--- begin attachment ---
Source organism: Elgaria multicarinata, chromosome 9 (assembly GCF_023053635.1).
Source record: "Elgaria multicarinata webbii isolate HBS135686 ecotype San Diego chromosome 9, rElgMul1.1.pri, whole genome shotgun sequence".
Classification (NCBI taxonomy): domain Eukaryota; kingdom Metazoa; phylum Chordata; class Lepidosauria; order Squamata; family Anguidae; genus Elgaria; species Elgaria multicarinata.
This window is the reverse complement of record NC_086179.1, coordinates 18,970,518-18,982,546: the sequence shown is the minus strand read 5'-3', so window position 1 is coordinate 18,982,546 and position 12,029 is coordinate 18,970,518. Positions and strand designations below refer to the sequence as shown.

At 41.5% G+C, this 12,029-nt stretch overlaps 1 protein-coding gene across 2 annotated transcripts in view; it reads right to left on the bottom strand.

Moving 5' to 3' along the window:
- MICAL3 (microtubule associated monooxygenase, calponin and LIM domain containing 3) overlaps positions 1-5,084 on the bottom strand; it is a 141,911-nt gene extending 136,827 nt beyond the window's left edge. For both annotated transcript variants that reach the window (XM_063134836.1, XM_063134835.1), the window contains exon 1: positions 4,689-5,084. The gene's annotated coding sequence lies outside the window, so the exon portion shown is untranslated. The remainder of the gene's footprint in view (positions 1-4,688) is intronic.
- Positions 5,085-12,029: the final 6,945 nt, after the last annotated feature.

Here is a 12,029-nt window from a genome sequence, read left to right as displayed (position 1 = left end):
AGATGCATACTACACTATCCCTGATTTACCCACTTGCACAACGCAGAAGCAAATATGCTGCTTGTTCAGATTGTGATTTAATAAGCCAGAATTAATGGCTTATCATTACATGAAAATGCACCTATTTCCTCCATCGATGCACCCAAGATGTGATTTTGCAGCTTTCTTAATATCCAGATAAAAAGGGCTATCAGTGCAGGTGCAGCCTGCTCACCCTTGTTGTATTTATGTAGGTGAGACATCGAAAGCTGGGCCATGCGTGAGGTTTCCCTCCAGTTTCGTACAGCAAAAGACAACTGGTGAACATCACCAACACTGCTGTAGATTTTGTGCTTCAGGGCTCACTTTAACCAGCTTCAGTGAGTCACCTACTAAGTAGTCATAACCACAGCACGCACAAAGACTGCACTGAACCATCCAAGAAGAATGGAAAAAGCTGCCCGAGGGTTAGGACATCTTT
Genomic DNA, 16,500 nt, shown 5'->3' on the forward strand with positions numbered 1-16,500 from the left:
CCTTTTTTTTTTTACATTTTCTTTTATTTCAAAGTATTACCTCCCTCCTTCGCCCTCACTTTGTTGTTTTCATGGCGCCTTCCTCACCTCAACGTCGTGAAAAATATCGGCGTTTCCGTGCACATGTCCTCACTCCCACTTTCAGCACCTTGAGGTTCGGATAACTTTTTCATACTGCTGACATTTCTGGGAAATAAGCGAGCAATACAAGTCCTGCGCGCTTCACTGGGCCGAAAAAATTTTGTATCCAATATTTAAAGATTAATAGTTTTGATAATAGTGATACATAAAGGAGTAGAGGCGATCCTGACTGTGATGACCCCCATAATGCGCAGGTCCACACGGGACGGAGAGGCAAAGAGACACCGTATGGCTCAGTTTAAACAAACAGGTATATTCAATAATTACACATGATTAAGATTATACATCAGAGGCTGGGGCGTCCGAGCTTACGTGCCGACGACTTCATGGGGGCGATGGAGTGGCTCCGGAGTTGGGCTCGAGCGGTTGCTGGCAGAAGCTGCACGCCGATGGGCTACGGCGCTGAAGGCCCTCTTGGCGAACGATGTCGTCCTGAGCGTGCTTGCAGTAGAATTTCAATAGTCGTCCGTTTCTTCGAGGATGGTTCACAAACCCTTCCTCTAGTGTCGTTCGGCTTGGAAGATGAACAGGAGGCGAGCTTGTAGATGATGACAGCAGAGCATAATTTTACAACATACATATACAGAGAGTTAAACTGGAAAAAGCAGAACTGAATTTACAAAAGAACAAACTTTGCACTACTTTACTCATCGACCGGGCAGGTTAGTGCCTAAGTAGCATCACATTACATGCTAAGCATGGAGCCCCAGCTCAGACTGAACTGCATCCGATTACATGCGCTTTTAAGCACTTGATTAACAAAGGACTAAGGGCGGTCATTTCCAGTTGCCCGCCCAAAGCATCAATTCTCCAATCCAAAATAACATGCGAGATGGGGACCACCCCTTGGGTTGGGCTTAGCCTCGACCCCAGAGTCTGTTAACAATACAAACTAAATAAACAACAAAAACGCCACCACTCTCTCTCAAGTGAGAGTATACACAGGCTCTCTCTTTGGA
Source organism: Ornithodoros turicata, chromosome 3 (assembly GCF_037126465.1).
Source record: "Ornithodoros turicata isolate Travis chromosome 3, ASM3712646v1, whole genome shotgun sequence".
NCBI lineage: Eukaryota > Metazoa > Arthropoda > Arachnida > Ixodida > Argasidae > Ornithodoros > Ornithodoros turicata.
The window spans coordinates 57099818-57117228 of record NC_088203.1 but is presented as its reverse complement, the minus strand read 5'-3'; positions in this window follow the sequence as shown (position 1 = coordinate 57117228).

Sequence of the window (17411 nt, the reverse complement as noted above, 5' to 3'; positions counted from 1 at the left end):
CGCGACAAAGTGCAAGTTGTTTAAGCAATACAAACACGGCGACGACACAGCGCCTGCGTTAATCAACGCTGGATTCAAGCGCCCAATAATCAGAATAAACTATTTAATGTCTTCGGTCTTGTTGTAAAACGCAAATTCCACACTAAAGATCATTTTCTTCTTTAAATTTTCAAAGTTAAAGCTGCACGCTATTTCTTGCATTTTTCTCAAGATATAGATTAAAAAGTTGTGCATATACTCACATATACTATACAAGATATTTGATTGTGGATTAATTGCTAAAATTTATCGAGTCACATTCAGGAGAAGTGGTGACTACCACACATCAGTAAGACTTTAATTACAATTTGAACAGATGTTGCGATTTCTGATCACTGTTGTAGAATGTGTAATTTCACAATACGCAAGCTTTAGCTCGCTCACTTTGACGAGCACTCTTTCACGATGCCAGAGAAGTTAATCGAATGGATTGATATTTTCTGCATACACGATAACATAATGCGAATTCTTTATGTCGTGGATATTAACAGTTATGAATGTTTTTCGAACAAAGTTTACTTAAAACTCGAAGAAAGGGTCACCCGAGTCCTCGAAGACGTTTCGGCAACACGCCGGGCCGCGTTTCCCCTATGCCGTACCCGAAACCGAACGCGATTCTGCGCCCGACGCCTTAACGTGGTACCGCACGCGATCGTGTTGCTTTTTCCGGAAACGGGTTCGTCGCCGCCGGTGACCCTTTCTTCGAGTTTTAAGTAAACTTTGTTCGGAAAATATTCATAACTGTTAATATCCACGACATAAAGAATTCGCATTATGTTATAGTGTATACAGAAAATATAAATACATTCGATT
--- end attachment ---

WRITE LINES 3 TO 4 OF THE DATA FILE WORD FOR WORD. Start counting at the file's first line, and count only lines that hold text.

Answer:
Classification (NCBI taxonomy): domain Eukaryota; kingdom Metazoa; phylum Chordata; class Lepidosauria; order Squamata; family Anguidae; genus Elgaria; species Elgaria multicarinata.
This window is the reverse complement of record NC_086179.1, coordinates 18,970,518-18,982,546: the sequence shown is the minus strand read 5'-3', so window position 1 is coordinate 18,982,546 and position 12,029 is coordinate 18,970,518. Positions and strand designations below refer to the sequence as shown.